However, engaging with field notes also requires addressing discarded hypotheses, as well as long forgotten stories and misunderstandings. The necessity of guaranteeing the rights to privacy, to image and voice, to intellectual property—not only for the keepers of documents, but also for research interlocutors—should not be trivialized. Recent efforts of formalization of research ethics in the Brazilian humanities may add retrospective scrutiny over collections produced under previous ethical regimes of research. Prior practices might be deemed not necessarily reproachable but insufficient, particularly in the present state of mutual acquaintance with Indigenous counterparts. These dynamics are intensified and subjected to further critical assessment with the increasing number of Indigenous students enrolled in universities.

The institutional custody of these kinds of documents thus prompts multiple perspectives on ethical, legal and procedural matters. Adjustments also inevitably come up with respect to the limitations faced by custodian institutions. In addition to the progressively constraining budgets for project development, there are significant limitations of personnel, space, and particularly of legal support to assure the rights of all involved parties and to protect documents subject to specific restrictions. These limitations lead many institutions to condition the deposit of collections on the donor’s acceptance of a free-access regime. In the case of collections concerning Indigenous peoples, this kind of solution undermines the terms established by instruments such as the ILO Convention Concerning Indigenous and Tribal Peoples in Independent Countries (ILO 169) for participation and informed consent; it impedes ongoing efforts to incorporate Indigenous perspectives into the processes of description and activation of memory collections.

The characterization of documentary collections concerning Indigenous peoples aims to define the terms for their access by taking account of the particular histories of relations through which the materials were produced. These definitions emerge through various modalities of communication and exchange, central not only to research and its ethics, but also to anthropological knowledge in an epistemic sense. Relations, mutual knowledge, and a shared sense of ethics are built not only through scientific methods but through hospitality, conviviality, involvement in daily activities, insertion in kinship networks, travelling together, and sharing speculations, stories, and meals, conceiving projects, and, in many cases, in adopting stances. These are all inextricable from nurturing relationships of trust. Adequate translation and understanding of local logics depend upon them.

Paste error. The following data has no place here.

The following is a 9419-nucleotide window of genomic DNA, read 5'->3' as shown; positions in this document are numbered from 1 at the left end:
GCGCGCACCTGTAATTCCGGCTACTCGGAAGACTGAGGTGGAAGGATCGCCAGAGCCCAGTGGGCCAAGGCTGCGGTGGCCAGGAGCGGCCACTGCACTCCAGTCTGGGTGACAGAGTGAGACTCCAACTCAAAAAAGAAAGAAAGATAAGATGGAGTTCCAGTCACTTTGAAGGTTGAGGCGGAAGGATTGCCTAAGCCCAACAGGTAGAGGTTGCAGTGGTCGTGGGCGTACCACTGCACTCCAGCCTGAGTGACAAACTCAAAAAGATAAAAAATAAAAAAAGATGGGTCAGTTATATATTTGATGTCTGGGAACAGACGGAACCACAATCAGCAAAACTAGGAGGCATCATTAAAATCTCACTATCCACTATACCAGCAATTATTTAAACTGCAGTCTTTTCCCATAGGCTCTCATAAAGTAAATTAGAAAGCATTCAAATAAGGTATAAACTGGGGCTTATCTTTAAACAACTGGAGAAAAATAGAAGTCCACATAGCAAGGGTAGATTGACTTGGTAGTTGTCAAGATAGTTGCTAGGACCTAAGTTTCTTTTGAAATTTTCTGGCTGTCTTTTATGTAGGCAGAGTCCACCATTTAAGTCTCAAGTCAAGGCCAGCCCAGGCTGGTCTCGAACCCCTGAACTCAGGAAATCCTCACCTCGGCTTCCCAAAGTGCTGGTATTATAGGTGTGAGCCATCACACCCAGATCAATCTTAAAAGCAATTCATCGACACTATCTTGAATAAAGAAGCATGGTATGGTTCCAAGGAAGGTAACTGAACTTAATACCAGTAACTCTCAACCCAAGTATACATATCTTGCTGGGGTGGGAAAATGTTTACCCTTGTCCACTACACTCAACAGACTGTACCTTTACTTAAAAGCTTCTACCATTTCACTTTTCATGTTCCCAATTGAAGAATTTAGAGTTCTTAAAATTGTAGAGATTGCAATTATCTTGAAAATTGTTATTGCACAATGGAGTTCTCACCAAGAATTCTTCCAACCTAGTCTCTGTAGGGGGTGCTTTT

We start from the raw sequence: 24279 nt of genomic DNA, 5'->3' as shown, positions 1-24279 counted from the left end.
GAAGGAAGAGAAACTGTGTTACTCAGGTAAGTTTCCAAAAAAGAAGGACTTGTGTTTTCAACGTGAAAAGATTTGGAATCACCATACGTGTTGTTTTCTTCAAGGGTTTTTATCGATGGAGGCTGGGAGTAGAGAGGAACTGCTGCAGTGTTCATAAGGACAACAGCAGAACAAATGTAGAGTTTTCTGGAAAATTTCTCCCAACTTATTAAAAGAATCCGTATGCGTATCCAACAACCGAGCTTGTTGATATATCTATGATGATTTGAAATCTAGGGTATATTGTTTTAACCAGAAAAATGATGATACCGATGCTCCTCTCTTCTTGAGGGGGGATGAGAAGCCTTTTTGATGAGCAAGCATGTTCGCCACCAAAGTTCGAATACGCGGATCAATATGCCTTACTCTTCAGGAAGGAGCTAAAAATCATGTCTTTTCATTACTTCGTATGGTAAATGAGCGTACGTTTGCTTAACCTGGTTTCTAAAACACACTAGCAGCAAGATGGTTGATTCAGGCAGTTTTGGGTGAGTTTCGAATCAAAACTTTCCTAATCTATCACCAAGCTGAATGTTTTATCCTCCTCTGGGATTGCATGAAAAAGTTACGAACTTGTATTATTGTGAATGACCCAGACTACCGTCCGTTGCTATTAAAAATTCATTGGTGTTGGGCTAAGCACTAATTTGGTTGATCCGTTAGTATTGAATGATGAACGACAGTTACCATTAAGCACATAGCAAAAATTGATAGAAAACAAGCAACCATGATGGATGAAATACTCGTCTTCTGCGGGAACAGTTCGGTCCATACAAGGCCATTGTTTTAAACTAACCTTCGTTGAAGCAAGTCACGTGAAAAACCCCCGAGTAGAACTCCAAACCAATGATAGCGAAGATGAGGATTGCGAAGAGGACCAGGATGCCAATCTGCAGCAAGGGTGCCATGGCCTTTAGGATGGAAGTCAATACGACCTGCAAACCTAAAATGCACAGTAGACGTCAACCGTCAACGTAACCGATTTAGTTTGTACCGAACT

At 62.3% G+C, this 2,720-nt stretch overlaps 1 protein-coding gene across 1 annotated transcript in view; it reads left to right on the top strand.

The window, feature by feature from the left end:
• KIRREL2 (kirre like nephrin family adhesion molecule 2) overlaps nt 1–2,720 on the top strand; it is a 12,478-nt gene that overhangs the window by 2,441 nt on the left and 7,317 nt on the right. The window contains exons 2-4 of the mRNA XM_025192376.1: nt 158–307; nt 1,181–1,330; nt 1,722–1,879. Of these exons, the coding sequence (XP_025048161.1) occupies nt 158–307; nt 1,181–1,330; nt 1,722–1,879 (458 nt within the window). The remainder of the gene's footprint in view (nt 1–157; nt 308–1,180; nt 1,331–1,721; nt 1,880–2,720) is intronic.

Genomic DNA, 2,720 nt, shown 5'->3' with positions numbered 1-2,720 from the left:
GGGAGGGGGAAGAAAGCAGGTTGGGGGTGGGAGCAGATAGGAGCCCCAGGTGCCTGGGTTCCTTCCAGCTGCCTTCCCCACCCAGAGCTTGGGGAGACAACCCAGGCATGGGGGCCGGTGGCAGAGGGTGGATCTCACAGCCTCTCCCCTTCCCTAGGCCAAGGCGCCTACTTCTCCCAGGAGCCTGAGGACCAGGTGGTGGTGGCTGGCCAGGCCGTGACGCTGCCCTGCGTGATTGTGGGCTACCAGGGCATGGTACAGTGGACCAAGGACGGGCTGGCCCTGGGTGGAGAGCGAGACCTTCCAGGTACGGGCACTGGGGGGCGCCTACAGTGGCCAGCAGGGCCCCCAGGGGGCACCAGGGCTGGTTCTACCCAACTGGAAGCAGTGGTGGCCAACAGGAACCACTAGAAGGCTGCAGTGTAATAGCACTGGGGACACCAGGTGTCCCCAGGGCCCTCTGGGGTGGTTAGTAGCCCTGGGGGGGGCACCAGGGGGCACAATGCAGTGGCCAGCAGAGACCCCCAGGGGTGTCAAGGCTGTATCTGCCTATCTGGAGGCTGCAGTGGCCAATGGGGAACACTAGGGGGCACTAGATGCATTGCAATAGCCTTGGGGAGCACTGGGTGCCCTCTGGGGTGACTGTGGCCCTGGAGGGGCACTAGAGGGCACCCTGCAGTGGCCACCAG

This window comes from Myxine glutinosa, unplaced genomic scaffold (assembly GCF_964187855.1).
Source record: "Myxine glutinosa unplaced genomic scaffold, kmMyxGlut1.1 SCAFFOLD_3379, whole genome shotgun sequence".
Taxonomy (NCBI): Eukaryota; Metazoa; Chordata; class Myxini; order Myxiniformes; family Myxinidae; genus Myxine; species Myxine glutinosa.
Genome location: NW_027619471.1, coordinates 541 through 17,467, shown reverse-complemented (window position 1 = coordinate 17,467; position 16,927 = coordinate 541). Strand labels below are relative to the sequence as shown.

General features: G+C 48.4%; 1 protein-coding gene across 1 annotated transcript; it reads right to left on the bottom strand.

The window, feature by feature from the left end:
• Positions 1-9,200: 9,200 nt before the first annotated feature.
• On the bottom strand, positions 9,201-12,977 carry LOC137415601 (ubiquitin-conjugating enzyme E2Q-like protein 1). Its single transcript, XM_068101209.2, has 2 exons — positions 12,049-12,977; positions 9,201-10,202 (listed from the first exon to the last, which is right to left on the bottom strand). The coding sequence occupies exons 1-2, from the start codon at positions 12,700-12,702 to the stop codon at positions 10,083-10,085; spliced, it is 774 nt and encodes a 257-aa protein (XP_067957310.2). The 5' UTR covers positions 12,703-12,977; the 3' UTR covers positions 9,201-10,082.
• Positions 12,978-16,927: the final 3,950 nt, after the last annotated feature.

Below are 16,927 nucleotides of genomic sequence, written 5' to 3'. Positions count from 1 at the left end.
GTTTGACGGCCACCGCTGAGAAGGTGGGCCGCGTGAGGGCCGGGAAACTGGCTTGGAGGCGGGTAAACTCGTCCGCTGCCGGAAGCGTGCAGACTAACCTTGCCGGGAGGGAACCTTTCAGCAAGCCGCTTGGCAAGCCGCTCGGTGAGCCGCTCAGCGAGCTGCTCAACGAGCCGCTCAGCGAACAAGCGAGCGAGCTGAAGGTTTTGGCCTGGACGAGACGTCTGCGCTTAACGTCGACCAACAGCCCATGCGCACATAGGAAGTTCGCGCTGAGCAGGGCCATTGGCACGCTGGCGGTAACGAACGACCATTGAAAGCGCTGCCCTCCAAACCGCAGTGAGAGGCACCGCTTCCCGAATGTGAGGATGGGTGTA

These relational forms are documented in diverse manners in personal files, but they are also publicly conveyed in various forms of acknowledgements and methodological descriptions. For example, we find them in ethnographic texts, as well as in the promotion of new ways of marking Indigenous intellectual property in research activities and cultural projects. In Brazil, the political potency of these relations in a context where researchers and their interlocutors are co-citizens in a common struggle for human rights in the same nation-state has led increasingly to attacks from the lobbies of agroindustry, mining, and energy, which wish to open up Indigenous lands for deforestation and extraction.

In the present context of dismantlement of the Constitution, the fact that ethnologists are regularly involved in producing technical reports with legal status has made anthropology a target of accusations of partiality, subjectivity, and excessive proximity to their interlocutors. Industry lobbyists established a Federal Commission for Parliamentary Inquiry in 2015 that targeted the federal agencies in charge of land demarcation for Indigenous and traditional Afro-Brazilian populations (Quilombolas). The Commission’s sessions disqualified technical reports concerning land demarcation in areas subject to intense land speculation and threatened to frame certain forms of anthropological practice as a crime.

Among other tactics, the Commission used the citation of specific individuals in acknowledgements in theses and books and other textual demonstrations of localization and methodological rigor to intimidate and harass Indigenous leadership and anthropological researchers, and to further propagate anti-Indigenous, anti-environment and anti-rights discourses in Brazil. Though certainly not epistemologically solid, this use of anthropological work must also be considered in decisions about releasing anthropological materials and other sorts of documents that are strategic—and dangerous—for our research interlocutors.